Count Pulaski Flag
Brown, (original was red silk) with gold fringe. Eye in the center. [R42]
In 1778, on a commission for the Continental Congress, Pulaski organized an independent corps of cavalry and light infantry know as Pulaski's Legion. Pulaski paid all the costs. He asked the Moravian women of Bethlehem, PA to make a flag for his corps.
The flag was of red silk, embroidered in yellow silk. The sides were not the same as shown on Mr. Clausen's flag. As the flag was meant to be carried by the cavalry on a lance, it was small - 20" square. A silver fringe was sewn around the embroidered silk.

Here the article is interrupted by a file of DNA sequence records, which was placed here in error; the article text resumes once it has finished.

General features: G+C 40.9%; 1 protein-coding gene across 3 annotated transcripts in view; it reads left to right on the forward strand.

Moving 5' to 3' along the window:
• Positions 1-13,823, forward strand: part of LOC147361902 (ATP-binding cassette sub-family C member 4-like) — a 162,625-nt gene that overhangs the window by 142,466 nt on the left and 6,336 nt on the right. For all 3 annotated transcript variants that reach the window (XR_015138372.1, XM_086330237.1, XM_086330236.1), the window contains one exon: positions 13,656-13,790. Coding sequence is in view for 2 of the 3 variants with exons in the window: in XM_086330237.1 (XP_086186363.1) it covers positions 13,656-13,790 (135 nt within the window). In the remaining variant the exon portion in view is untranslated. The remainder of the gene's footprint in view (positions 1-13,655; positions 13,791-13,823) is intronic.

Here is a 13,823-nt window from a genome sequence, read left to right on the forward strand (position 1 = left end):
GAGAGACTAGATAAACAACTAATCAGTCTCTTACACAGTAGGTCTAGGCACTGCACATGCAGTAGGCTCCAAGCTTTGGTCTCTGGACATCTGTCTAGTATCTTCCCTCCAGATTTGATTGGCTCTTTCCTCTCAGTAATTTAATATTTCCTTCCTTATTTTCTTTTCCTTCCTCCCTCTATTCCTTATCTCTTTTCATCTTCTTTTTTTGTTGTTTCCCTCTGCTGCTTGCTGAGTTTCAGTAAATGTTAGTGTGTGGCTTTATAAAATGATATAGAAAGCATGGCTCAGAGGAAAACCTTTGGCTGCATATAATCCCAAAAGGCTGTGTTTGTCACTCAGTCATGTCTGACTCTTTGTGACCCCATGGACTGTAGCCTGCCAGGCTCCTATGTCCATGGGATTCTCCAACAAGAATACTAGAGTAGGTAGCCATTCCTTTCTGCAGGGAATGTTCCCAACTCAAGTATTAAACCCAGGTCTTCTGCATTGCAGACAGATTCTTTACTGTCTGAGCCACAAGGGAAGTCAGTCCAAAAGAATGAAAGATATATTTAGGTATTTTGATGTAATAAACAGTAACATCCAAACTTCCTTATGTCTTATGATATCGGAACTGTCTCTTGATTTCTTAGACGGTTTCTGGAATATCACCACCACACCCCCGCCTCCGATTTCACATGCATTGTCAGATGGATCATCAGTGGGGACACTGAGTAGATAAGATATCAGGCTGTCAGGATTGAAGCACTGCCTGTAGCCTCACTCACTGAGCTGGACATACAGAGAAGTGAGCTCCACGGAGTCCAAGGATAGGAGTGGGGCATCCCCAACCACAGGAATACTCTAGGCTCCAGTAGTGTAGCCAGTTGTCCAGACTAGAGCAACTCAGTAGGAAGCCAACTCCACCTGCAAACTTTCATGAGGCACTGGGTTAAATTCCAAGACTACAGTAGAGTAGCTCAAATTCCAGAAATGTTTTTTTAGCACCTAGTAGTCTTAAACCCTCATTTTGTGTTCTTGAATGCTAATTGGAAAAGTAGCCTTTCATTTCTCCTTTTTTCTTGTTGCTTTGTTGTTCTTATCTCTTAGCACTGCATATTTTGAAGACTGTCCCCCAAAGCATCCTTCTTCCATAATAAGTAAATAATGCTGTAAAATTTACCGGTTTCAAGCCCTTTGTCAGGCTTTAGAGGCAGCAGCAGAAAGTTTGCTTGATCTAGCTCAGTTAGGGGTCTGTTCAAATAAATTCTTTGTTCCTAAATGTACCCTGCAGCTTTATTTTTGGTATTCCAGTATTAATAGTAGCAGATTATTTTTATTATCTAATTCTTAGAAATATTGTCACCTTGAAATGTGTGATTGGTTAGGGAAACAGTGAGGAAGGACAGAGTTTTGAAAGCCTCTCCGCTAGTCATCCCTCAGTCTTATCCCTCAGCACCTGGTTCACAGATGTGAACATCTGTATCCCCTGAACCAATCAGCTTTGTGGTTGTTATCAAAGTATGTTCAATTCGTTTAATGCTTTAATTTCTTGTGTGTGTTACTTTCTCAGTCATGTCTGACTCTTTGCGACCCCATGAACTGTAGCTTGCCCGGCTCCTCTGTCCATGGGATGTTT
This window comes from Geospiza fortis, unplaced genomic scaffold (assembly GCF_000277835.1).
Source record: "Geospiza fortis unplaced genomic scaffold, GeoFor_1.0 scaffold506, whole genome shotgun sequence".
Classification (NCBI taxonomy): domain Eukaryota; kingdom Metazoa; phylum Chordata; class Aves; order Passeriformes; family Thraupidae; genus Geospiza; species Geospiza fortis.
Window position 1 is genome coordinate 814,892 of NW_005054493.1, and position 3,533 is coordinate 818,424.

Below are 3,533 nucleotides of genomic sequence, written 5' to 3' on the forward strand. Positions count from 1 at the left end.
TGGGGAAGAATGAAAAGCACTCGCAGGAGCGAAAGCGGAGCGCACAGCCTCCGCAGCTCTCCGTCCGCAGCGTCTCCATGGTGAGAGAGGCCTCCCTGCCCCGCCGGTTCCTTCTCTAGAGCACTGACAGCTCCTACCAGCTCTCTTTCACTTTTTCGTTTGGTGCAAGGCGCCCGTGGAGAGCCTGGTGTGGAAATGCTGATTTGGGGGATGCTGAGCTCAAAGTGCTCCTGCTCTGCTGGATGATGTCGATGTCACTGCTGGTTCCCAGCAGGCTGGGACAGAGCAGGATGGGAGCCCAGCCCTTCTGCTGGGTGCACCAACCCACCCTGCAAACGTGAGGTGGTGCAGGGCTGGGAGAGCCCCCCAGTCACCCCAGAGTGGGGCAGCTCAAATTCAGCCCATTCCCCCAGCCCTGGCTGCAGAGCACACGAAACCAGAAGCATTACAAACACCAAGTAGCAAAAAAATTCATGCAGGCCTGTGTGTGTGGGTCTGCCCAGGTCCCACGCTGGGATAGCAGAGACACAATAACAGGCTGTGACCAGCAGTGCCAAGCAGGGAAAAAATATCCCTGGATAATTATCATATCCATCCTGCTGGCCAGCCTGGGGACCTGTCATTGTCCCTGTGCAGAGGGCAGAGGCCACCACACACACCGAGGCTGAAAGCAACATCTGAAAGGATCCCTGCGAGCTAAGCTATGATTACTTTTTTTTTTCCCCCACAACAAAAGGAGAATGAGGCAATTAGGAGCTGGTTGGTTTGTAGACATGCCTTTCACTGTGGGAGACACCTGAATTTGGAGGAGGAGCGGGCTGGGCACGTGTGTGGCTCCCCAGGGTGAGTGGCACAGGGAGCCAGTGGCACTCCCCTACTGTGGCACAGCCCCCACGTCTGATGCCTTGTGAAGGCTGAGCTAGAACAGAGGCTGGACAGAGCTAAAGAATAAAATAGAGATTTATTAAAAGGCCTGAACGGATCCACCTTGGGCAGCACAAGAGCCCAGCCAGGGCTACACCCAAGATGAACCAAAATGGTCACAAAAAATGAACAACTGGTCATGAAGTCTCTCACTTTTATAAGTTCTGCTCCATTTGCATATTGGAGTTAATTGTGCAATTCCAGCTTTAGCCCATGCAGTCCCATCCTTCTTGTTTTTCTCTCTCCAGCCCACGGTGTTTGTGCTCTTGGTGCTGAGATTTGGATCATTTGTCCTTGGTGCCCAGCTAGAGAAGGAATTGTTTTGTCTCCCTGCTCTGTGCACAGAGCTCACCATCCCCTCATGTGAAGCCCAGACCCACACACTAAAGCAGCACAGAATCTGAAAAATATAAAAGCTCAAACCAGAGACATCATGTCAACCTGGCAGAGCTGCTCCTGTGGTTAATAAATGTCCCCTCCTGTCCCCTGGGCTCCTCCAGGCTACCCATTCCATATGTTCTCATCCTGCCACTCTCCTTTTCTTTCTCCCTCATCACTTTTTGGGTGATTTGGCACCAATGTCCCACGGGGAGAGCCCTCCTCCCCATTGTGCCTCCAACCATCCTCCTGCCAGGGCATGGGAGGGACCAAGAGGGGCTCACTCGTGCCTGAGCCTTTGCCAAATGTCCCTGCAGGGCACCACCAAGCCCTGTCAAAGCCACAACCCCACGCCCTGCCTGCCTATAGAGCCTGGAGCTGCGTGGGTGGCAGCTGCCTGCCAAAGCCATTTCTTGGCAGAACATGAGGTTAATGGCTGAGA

Mr. Clausen's flag shows on both sides - the All-Seeing Eye, thirteen stars and a Latin phrase that means "no other govern".
The original still exists today and has faded to a dull brownish-red at the Maryland Historical Museum in Baltimore.
The troops under Count Casimir Pulaski fought with distinction at the Battle of Brandywine and at the Siege of Savannah, during which the count was killed. Henry Wadsworth Longfellow wrote about this flag in his "Hymn of the Moravian Nuns".
Another version of the Pulaski Legion Flag.